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Thursday, 20 August 2015

IKEA

Ingvar Kamprad first started selling matchboxes as a child, before selling fountain pens, cigarette lighters and nylon stockings.

The then-17-year-old Ingvar Kamprad founded IKEA in 1943 as a mostly mail-order sales business. The company's name is an acronym that consists of the initials of Ingvar Kamprad, Elmtaryd, the farm in south Sweden on which grew up and Agunnaryd, the nearby village.

The first Ikea store in Ă„lmhult, Sweden. Photo by Christian Koehn. Wikipedia Commons
Flatpack furniture was invented in Sweden by Gillis Lundgren, a draughtsman hired by Ingvar Kamprad. Lundgren was trying to get a wooden table into the boot of a car, and decided to pull off the legs to make it fit. He then discussed the idea with his employers at IKEA, which developed the concept, launching its first piece in 1956.

The first item of Ikea flatpack furniture was a leaf-shaped side table, which originally appeared in the 1956 catalog.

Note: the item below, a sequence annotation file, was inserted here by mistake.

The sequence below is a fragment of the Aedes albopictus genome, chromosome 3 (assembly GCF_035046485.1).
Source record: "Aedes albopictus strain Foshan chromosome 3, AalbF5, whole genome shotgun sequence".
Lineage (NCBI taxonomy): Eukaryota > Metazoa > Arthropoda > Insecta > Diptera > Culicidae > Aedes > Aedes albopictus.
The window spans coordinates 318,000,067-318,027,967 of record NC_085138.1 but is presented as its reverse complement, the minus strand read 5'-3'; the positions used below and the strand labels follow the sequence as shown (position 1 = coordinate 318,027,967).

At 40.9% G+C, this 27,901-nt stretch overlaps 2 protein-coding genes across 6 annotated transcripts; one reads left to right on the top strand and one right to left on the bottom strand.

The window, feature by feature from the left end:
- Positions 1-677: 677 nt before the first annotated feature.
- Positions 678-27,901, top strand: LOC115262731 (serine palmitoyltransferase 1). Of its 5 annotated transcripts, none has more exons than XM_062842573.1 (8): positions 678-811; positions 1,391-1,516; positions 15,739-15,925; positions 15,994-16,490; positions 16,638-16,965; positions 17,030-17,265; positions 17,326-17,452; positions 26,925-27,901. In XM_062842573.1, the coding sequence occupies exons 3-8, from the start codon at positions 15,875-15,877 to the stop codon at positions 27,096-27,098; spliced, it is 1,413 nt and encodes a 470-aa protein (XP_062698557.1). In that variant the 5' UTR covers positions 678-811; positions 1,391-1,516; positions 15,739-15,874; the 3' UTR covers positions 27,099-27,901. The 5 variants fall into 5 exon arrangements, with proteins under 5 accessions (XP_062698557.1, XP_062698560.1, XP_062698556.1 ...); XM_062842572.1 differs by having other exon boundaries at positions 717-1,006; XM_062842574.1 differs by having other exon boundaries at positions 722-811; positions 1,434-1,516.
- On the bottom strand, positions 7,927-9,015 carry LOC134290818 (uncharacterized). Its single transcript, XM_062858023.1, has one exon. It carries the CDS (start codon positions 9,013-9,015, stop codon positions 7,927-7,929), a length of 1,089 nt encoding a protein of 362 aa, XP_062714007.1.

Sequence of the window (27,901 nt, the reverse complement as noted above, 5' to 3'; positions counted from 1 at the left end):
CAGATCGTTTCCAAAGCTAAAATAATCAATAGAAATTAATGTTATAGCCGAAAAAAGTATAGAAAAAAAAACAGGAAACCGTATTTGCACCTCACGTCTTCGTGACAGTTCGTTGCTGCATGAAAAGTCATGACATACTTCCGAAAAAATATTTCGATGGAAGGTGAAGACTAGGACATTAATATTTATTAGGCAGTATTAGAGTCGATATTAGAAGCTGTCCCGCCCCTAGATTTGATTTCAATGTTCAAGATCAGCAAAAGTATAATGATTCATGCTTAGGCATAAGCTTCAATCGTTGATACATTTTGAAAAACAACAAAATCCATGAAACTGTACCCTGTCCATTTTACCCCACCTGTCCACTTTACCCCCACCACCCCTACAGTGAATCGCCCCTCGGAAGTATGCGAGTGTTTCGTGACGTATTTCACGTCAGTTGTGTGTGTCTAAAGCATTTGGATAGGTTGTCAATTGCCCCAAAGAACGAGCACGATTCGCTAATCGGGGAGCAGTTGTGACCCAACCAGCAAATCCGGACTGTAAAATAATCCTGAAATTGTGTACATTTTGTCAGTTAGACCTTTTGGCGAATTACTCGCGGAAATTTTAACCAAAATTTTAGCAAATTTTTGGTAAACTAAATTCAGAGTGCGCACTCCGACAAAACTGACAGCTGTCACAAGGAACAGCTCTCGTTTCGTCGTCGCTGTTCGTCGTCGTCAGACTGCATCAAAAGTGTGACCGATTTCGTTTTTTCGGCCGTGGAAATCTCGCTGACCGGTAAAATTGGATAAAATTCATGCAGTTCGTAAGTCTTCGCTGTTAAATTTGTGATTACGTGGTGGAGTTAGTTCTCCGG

IKEA publishes an annual catalog, first published in Swedish in 1951. IKEA published 198 million catalogs in 2014, surpassing the Bible in terms of printing.

It has been estimated that one in 10 Europeans were conceived in an Ikea bed.

The average size of an Ikea store is 300,000 square feet (27,871 square meters) - the equivalent of 42 tennis courts.

Ikea opened its largest store in South Korea in 2014, and it's 60,000 square metres (645,834 Sq ft)

1% of the Earth's wood supply is used by IKEA to make its furniture.

In China, it is acceptable to walk into an IKEA store to relax and take a nap.

Inggvar Kamprad (b March 30, 1926), the thrifty billionaire founder of Ikea buys his clothes at flea markets and once said he gets his hair cut while visiting developing countries to save money.

IKEA is actually Dutch. The furniture chain is operated by INGKA Holding, which is headquartered in Leiden, Netherlands.

IKEA's curtains are given mathematical names, bathroom products are named for lakes and rivers, and bookcases are named for occupations.

The IKEA HQ in the Netherlands had to stop offering their €1 breakfast because the highways couldn't handle the traffic it attracted.

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